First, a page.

MYTH #4:      E-Commerce cost the states $15.5 billion in tax revenue in 2003.  


REALITY:     The amount of uncollected sales tax from online sales has been grossly exaggerated. 


Two University of Tennessee professors estimated in a 2001 study supported by state officials that uncollected sales tax revenue would reach $26.3 billion in 2003, and $50.4 billion in 2008.[8]  By 2004, the professors had revised their earlier estimates downward and projected $15.5 billion in uncollected sales taxes in 2003 and $21.5 billion by 2008. 


Data on Internet sales from the Census Bureau of the U.S. Department of Commerce shows that the e-commerce impact on state sales tax revenue is minor, amounting to less than 20 percent of the estimate in the revised 2004 University of Tennessee study.  Based on the Census Bureau data, the amount of uncollected sales tax in 2008 is estimated to be just $3.7 billion,[9] compared to the University of Tennessee estimate of $21.5 billion. 


The 2004 estimate by Professors Bruce and Fox that “lost” state collections in 2008 would range between $22 and $33 billion in sales taxes would be four times greater than possible, according to the Census Bureau statistics.   Census Bureau surveys of 11,000 retailers estimate that total retail e-commerce will reach $70 billion in 2005 – which could generate, at most, sales tax revenues of $5 billion.[10] 


MYTH #5:      The Streamlined Sales Tax agreement makes everything simple.  


REALITY:     The plan proposed by proponents of the SSTA will make commerce more complicated for merchants and consumers. 


To start with, mandatory tax collection under the SSTA would cause thousands of merchants throughout the United States to be confronted with the entirely new obligation of collecting tax for over 7,500 local tax jurisdictions (including school districts, transportation districts, sanitation districts, sports arena districts, etc.)  This will create an enormous increase in the complexity of doing business for interstate marketers –certainly not a move towards simplification. 


To make matters worse, the drafters of the SSTA failed in their original mission to reduce the number of tax jurisdictions.  Under the terms of the SSTA, the number of tax rates could actually increase to over 15,000 (each tax jurisdiction is permitted to have two rates).[11] 


Similarly, the SSTA failed to reach its goal of uniform definitions for taxable products.  Instead, the SSTA allows each state to create its own “gray area” with respect to every term defined in the Agreement.  Individual states only have to use “substantially the same language.”  This is an invitation to confusion and litigation.[12] 


For consumers, the confusion and complexity may be even more problematic.  Shoppers who pay by check for catalog purchases (a common form of payment among the elderly and low income wage earners) must self-compute the applicable state and local sales tax for each jurisdiction to which a mail order purchase is sent.  Again, these are major new burdens–not simplification. 


MYTH #6:      E-commerce is hurting “Main Street” retailers.  


REALITY:     E-commerce is the best hope for Main Street retail to compete.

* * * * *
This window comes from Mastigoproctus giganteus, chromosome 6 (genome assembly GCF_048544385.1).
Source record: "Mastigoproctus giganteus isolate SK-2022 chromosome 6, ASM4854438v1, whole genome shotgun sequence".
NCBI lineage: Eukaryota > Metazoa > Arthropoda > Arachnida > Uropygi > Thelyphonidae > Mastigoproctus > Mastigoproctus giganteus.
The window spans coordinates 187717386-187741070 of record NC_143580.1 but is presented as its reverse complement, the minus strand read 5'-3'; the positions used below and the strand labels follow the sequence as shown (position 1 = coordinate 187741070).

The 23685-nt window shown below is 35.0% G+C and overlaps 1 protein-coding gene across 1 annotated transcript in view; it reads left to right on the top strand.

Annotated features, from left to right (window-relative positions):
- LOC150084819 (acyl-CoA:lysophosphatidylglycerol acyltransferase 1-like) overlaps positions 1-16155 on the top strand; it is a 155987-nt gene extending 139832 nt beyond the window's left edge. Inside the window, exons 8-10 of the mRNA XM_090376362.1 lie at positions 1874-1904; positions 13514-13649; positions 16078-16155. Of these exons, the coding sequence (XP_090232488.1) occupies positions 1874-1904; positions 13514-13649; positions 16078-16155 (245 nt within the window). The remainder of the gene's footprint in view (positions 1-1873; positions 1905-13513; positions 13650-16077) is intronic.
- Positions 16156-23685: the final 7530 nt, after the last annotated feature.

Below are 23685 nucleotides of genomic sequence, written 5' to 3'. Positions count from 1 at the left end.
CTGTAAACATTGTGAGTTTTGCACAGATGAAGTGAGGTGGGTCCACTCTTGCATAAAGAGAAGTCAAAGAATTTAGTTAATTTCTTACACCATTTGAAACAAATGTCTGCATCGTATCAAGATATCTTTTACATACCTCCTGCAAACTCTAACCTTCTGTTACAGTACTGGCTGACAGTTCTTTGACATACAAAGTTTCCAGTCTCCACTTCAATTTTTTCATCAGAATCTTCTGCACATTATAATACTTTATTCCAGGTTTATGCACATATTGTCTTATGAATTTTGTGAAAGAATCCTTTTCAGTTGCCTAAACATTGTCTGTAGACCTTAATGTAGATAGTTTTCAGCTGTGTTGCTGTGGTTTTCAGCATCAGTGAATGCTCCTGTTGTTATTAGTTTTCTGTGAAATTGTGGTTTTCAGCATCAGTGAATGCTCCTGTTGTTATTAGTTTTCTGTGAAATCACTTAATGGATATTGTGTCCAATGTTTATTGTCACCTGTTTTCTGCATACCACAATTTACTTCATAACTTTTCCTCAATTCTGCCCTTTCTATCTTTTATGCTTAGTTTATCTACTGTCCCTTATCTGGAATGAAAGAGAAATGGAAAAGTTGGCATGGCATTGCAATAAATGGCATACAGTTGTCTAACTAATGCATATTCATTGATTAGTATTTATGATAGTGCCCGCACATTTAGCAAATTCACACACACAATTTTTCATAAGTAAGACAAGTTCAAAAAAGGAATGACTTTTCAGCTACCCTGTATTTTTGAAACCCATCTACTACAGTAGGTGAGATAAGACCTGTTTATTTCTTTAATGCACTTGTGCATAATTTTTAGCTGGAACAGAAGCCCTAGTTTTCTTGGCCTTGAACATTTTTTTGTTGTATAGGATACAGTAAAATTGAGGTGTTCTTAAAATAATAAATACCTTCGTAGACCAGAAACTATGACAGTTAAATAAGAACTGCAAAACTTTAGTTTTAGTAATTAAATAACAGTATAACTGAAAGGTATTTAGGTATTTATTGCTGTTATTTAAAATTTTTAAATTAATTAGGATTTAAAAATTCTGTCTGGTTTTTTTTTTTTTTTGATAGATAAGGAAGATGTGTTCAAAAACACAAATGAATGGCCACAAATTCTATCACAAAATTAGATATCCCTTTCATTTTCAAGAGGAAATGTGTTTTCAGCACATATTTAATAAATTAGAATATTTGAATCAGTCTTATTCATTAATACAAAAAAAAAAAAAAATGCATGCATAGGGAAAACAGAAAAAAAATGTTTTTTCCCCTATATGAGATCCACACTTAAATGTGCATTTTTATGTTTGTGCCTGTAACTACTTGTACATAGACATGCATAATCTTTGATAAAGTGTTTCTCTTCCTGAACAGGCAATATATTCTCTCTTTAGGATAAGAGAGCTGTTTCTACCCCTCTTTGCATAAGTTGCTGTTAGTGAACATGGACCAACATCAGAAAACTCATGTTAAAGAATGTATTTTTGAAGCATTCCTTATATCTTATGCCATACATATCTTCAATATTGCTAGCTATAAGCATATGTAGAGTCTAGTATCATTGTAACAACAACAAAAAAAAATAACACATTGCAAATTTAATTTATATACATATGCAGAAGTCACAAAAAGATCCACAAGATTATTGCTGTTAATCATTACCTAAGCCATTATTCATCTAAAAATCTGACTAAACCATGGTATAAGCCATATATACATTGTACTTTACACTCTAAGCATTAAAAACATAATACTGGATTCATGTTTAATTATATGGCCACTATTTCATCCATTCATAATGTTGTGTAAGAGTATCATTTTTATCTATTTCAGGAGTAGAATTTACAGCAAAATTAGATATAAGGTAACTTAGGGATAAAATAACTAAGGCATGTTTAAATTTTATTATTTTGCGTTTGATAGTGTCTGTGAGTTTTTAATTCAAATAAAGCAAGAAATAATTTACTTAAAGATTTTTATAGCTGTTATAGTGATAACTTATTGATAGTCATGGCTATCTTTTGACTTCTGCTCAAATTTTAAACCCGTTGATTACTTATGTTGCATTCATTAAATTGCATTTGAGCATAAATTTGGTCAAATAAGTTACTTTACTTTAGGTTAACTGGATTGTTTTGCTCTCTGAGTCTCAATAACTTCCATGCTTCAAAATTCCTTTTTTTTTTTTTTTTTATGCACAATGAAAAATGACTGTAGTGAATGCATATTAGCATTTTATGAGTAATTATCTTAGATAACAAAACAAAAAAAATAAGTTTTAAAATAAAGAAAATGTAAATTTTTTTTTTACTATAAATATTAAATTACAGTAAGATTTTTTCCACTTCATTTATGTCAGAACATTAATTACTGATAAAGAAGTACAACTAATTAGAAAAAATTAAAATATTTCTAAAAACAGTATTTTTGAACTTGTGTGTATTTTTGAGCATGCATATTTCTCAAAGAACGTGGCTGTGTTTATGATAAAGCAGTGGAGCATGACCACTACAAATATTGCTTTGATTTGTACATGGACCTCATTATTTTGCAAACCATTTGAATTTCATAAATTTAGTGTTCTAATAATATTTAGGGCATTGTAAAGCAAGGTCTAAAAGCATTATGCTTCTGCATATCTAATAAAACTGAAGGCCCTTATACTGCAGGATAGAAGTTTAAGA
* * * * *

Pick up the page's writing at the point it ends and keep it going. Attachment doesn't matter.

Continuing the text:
For decades, Main Street retailers have lost sales to suburban shopping malls and big-box stores.   And in the early days of the Internet, retailers feared additional competition coming from online sellers.    


Ironically, online sales have become the best hope for success of Main Street retailers, since it enables them to reach millions of customers who would never visit their storefronts.  The reality is that the Internet is helping Main Street to compete. 


For example, Blue Moon Galleries has a warehouse and store—located on Main Street—in Waynesboro, Virginia.  Blue Moon does a decent walk-in trade, but most of their sales come from a website store and through other online channels such as Amazon and Google.  Online sales growth enabled Blue Moon to buy their building and increase employment, right there on Main Street.   


On eBay, there are over 700,000 sellers building small businesses based on e-commerce.  For example, David Hardin, owner of Shoetime & esavz is a true believer in small business.  David used eBay to revolutionize his 23-year-old, family-operated, wholesale shoe business into a successful online shoe listing company.  


David admits he knew nothing about eBay until a young man walked into his office and suggested eBay as a possible venue to sell his inventory. As an experiment, David and his family listed 50 pairs of shoes on eBay. These early sales were successful, and quickly developed into his company, “Shoetime,” which now boasts over 73,000 positive eBay transactions from more than 57,000 unique individuals.             


Recently, David expanded his business again, opening both an eBay drop-off franchise and “eSAVz,” a company that specializes in developing and marketing software to help eBay sellers run high-volume consignment, charity and fundraising businesses.  


MYTH #7:      Streamlined sales tax will level the playing field between traditional retailers and retailers who sell online.  


REALITY:     The SSTA will tilt the playing field against retailers who sell over the Internet and through catalogs. 


In fact, the SSTA would unfairly discriminate against remote sellers.  First, the burdens are much greater for remote sellers who must compute, collect and remit tax for thousands of jurisdictions, as compared to an in-state retailer who collects at just one tax rate.  Second, a direct marketer must “eat” the difference if a customer fails to remit the correct tax when paying by check – a problem that traditional retailers do not confront.  Third, in-state retailers benefit from a wide variety of state and local government services and programs (including tax incentives) that are not available to out-of-state merchants.  Fourth, delivery charges on Internet and catalog purchases usually exceed the amount of sales tax on those same goods – so the remote seller has no price advantage. 


MYTH #8:      The states have simplified their sales tax laws so Congress now should pass a law to require retailers to collect out-of-state sales taxes.  


REALITY:     Only a handful of states have adopted the Streamlined Sales Tax